The impact of heparin on peripheral venous catheters?

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In conclusion, the use of heparin as continuous infusion in peripheral intravenous catheters improved the duration of patency, reduced infusion failure and phlebitis, whereas heparin as intermittent flushing showed more benefits in ameliorating phlebitis rather than in patency profiles” You et al (2017).

Abstract:

Heparin has typically been used as a flushing or infusion solution for vascular lines in daily practice. However, several clinical trials have yielded controversial results about the benefits of heparin in maintaining peripheral venous catheters. The present meta-analysis was conducted to evaluate the efficacy of heparin on the patency profiles and complications in peripheral intravenous catheters. PubMed, Embase and Cochrane Central Register of Controlled Trials were searched up to February 2016 for randomized controlled trials comparing heparin with placebo in maintaining peripheral intravenous catheters. Additional studies were retrieved from the reference lists of identified articles. In total 32 eligible studies were included, from which the pooled standard mean difference (SMD), relative risk (RR) and corresponding 95% confidence interval (CI) were calculated.

The use of heparin as a continuous infusion significantly prolonged the duration of patency (SMD, 0.90; 95% CI, 0.48-1.32; P<0.001), reduced rates of infusion failure (RR, 0.83; 95% CI, 0.76-0.92; P<0.001) and occlusion (RR, 0.82; 95% CI, 0.69-0.98; P<0.05) in a peripheral intravenous catheter. However, there were no significant changes in the duration of patency and infusion failure when heparin was used intermittently as a flushing solution, although a significantly decreased risk of occlusion was observed in this setting (RR, 0.80; 95% CI, 0.66-0.98; P<0.05). Furthermore, the risk of phlebitis was significantly decreased by both continuous infusion (RR, 0.66; 95% CI, 0.58-0.75; P<0.01) and intermittent flushing (RR, 0.70; 95% CI, 0.56-0.86; P<0.01) of heparin in peripheral venous catheters. In conclusion, the use of heparin as continuous infusion in peripheral intravenous catheters improved the duration of patency, reduced infusion failure and phlebitis, whereas heparin as intermittent flushing showed more benefits in ameliorating phlebitis rather than in patency profiles.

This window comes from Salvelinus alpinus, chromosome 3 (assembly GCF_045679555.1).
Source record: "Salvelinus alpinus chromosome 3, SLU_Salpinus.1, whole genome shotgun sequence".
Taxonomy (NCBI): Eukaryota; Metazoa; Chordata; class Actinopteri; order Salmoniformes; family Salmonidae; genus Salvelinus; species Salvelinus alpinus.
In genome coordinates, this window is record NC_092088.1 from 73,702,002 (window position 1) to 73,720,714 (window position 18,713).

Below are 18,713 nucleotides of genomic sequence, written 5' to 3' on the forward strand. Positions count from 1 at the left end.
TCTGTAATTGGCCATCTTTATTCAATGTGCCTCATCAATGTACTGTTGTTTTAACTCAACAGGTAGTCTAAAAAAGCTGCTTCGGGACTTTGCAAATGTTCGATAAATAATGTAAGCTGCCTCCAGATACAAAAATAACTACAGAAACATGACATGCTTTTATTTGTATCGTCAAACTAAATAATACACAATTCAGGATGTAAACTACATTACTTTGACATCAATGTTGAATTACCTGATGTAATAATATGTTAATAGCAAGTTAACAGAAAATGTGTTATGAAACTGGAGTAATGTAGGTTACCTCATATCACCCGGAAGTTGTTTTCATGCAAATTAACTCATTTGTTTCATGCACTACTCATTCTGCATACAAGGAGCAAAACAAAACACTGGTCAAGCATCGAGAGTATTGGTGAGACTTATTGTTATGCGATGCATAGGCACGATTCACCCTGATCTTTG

Reference:

You, T., Jiang, J., Chen, J., Xu, W., Xiang, L. and Jiao, Y. (2017) Necessity of heparin for maintaining peripheral venous catheters: A systematic review and meta-analysis. Experimental and Therapeutic Medicine. 14(2), p.1675-1684.

doi: 10.3892/etm.2017.4706.

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